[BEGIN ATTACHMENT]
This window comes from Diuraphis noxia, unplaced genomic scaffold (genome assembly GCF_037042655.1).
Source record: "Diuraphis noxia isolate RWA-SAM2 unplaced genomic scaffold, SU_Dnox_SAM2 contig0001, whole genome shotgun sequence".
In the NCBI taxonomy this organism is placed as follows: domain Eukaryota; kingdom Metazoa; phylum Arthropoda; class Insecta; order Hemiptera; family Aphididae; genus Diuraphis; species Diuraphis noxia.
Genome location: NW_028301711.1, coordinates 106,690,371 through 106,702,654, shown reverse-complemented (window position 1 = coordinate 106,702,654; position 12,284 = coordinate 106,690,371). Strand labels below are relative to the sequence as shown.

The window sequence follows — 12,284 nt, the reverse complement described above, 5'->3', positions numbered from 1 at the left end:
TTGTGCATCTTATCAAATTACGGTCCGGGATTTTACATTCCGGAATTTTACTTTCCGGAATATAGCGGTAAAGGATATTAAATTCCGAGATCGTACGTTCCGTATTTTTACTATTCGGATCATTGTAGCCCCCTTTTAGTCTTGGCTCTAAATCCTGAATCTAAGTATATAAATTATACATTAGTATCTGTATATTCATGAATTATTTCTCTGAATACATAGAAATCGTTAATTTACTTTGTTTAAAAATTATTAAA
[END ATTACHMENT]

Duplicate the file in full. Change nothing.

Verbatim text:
This window comes from Diuraphis noxia, unplaced genomic scaffold (genome assembly GCF_037042655.1).
Source record: "Diuraphis noxia isolate RWA-SAM2 unplaced genomic scaffold, SU_Dnox_SAM2 contig0001, whole genome shotgun sequence".
In the NCBI taxonomy this organism is placed as follows: domain Eukaryota; kingdom Metazoa; phylum Arthropoda; class Insecta; order Hemiptera; family Aphididae; genus Diuraphis; species Diuraphis noxia.
Genome location: NW_028301711.1, coordinates 106,690,371 through 106,702,654, shown reverse-complemented (window position 1 = coordinate 106,702,654; position 12,284 = coordinate 106,690,371). Strand labels below are relative to the sequence as shown.

The window sequence follows — 12,284 nt, the reverse complement described above, 5'->3', positions numbered from 1 at the left end:
TTGTGCATCTTATCAAATTACGGTCCGGGATTTTACATTCCGGAATTTTACTTTCCGGAATATAGCGGTAAAGGATATTAAATTCCGAGATCGTACGTTCCGTATTTTTACTATTCGGATCATTGTAGCCCCCTTTTAGTCTTGGCTCTAAATCCTGAATCTAAGTATATAAATTATACATTAGTATCTGTATATTCATGAATTATTTCTCTGAATACATAGAAATCGTTAATTTACTTTGTTTAAAAATTATTAAA